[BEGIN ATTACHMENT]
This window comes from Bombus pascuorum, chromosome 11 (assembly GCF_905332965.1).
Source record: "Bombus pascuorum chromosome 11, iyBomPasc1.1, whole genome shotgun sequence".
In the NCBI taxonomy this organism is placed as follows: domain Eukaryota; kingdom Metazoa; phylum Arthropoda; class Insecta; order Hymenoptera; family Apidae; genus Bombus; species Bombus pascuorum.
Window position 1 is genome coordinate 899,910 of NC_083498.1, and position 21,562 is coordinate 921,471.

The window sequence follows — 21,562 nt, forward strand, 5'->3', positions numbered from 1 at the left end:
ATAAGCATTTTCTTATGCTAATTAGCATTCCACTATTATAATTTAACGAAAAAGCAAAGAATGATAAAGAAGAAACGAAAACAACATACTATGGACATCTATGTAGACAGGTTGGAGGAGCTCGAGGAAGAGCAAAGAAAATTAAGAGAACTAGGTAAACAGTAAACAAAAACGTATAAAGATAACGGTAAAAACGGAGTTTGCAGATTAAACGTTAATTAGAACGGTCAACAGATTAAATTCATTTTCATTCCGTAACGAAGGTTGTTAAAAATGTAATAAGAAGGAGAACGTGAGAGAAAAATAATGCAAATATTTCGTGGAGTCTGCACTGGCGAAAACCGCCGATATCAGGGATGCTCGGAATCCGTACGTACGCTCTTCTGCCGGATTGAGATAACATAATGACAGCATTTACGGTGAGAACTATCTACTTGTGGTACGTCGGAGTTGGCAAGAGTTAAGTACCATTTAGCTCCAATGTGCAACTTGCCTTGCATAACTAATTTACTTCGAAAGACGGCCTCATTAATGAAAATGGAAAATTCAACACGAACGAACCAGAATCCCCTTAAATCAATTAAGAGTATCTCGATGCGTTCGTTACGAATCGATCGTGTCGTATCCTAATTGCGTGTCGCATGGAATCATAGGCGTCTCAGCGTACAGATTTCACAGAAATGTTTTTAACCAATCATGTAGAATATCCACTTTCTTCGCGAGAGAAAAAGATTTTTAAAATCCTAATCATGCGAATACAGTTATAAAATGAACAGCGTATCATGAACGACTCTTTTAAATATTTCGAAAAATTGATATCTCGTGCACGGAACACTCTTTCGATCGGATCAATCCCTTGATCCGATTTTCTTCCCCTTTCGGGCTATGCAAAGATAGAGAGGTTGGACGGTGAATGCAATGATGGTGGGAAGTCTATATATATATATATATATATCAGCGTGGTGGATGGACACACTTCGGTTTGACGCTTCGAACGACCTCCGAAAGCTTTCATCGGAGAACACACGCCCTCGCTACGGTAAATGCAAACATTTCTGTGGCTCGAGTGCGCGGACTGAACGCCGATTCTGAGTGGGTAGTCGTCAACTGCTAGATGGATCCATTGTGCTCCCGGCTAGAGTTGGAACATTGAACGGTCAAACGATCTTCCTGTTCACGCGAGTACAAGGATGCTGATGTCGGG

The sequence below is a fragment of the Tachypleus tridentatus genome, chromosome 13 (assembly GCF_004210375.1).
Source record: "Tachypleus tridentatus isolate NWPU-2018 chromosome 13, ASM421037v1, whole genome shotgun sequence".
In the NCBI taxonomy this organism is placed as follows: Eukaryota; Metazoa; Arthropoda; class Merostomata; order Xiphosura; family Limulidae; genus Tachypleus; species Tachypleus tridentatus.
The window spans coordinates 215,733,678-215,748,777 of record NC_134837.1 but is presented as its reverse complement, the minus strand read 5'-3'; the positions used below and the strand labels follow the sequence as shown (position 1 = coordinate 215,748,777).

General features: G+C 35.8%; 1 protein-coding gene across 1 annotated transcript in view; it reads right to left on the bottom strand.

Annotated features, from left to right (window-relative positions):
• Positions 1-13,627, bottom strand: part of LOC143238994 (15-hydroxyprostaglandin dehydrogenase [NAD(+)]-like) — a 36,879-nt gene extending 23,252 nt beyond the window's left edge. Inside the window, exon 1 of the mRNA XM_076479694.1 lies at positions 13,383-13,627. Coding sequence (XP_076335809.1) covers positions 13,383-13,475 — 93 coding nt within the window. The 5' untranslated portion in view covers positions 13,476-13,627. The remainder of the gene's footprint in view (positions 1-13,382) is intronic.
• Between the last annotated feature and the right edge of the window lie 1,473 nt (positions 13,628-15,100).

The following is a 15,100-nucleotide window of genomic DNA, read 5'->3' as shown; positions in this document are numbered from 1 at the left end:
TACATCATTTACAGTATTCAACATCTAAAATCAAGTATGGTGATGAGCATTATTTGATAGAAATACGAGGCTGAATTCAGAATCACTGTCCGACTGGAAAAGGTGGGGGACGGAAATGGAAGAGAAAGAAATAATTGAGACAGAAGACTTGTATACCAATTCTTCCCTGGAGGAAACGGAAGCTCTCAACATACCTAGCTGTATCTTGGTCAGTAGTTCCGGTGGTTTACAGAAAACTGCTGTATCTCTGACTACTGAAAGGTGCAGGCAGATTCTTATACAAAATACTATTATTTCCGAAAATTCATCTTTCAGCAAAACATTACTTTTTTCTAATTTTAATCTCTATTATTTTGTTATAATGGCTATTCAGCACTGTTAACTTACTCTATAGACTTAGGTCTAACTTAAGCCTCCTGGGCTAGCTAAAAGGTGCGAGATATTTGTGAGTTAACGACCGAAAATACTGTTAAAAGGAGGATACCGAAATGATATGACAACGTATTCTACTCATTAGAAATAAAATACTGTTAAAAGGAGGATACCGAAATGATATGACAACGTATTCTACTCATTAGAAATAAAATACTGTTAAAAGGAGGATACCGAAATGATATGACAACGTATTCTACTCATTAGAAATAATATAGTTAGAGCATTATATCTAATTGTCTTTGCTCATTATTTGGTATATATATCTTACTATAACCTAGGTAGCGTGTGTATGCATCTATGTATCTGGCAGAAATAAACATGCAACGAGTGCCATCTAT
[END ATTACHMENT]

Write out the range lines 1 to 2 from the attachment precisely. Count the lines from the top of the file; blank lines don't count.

This window comes from Bombus pascuorum, chromosome 11 (assembly GCF_905332965.1).
Source record: "Bombus pascuorum chromosome 11, iyBomPasc1.1, whole genome shotgun sequence".